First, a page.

Defined by rolling hills and vast, open landscapes, Midlothian and the Scottish Borders invite visitors to take the time to roam and discover Scotland’s spirit at their own pace.

The two regions, strategically located between the country’s capital of Edinburgh and the border with England, are steeped in history: Rugged coastlines and wooded hillsides shelter natural splendour. Tales of knights, reivers, smugglers celebrate the unwavering spirit. Just like the ruined abbeys and castles, they are testament to the battles won and lost across the centuries. Today local entrepreneurship mingles with tradition, creating outstanding experiences, cuisine and stories at every turn.

Telling the stories of the past and present, and celebrating the distinct personality of their people, Midlothian and the Scottish Borders have now joined forces. Find two multi-facetted areas that turn your expectation of Scotland on its head. A new kind of Scottish adventure starts here.


About Midlothian

Bordering on city limits, it’s hard notice when you’re leaving Edinburgh and arriving in Midlothian. As part of Scotland’s central belt, and forming the Lothians together with West Lothian and East Lothian, the area lies less than 6 miles from the capital and enjoys fantastic access from every direction.

With Midlothian a relatively small area, travelling around is easy. The main towns of Dalkeith, Penicuik and Bonnyrigg are full of local charm, and former mining communities like Newtongrange celebrate their heritage throughout the town. And you never find yourself far from parks and rolling hills. Locals and visitors alike can lose themselves in secret gardens, enjoy miles of beautiful woodland walks, parklands and – of course – have direct access to the Pentland Hills Regional Park.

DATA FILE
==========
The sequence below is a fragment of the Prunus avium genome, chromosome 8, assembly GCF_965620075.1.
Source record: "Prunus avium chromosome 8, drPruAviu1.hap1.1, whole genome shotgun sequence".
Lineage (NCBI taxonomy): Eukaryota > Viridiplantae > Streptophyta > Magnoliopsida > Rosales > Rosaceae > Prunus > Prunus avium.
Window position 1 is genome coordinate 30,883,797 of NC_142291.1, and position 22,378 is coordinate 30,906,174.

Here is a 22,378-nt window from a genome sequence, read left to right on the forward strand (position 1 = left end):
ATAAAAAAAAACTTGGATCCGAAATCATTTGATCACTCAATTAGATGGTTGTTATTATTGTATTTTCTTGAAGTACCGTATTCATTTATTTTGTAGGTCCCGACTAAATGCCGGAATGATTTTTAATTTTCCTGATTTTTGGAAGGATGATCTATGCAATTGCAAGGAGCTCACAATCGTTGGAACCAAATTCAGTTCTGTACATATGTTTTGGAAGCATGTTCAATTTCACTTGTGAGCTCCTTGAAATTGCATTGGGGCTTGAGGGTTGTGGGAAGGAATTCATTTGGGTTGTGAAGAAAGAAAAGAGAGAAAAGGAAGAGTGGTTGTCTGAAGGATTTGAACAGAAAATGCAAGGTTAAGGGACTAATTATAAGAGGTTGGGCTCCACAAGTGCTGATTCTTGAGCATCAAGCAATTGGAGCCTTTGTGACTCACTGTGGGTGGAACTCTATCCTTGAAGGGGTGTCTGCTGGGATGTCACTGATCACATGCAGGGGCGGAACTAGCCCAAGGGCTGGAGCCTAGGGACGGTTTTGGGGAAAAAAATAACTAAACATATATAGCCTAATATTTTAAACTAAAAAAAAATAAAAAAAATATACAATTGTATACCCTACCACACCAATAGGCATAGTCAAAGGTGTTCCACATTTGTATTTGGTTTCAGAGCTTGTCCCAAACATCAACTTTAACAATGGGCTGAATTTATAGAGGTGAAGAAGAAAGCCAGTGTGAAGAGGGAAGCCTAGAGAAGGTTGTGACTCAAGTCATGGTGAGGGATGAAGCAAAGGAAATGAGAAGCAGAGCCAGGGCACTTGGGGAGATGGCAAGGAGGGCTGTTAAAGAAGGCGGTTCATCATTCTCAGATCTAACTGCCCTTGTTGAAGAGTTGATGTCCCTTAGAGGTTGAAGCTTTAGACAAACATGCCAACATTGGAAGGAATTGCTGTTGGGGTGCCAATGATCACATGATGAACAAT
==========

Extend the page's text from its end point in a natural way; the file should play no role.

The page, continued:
Enjoy a taste of the countryside, and the delightful tipples and fantastic food inspired by it. Along with discovering fascinating stories and hidden gems – from the mystery of the Da Vinci Code at Rosslyn Chapel to actual templar connections, from the peaks of the Pentlands to the depths of the National Mining Museum, Midlothian is sure to keep you busy and coming back for more.

About the Scottish Borders

Just north of England, bordering on Northumberland and Cumbria, the Scottish Borders form the main gateway to Scotland. East of Dumfries and Galloway and south of Midlothian, you’re never far from anywhere but, soaking up the unique landscape, it can certainly feel like it.

With a population of just 115,000 across 4,700 km2 across the historic counties of Berwickshire, Roxburghshire, Selkirkshire and Peeblesshire, wildlife thrives in the vast countryside of the Borders. In the forests of the Tweed Valley, ospreys have made their nests, and off the Berwickshire coast, Scotland’s first marine reserve is teeming with life. Dolphins enjoy these parts as well and can often be spotted around Eyemouth.

These lands, stretching from the coast to the Southern Uplands, are dominated by gentle rolling hills, winding rivers, heather topped moors and farmland. On the hills, ancient ruins and peel towers tell vivid stories of battles won and lost. Border reivers – raiders and cattle thieves – wreaking chaos on communities in both Scotland and England, clans defending their territories and legends that define the nation to this day live on through the time honoured tradition of the Common Ridings. In the picturesque market towns dotted across the landscape, traditional industries live on. Tweed was invented here and many luxury brands’ textile mills produce their collections in these parts.

Today, the Borders are reinventing themselves. Pockets of adventure invite cyclists, mountain bikers and walkers alike to explore. A unique approach to field to fork experiences means award-winning food and drink can be enjoyed in almost every town. And inspirations live on, too, in the Borders. Breathe in the scenery that captivated literary greats over centuries – you will never want to leave.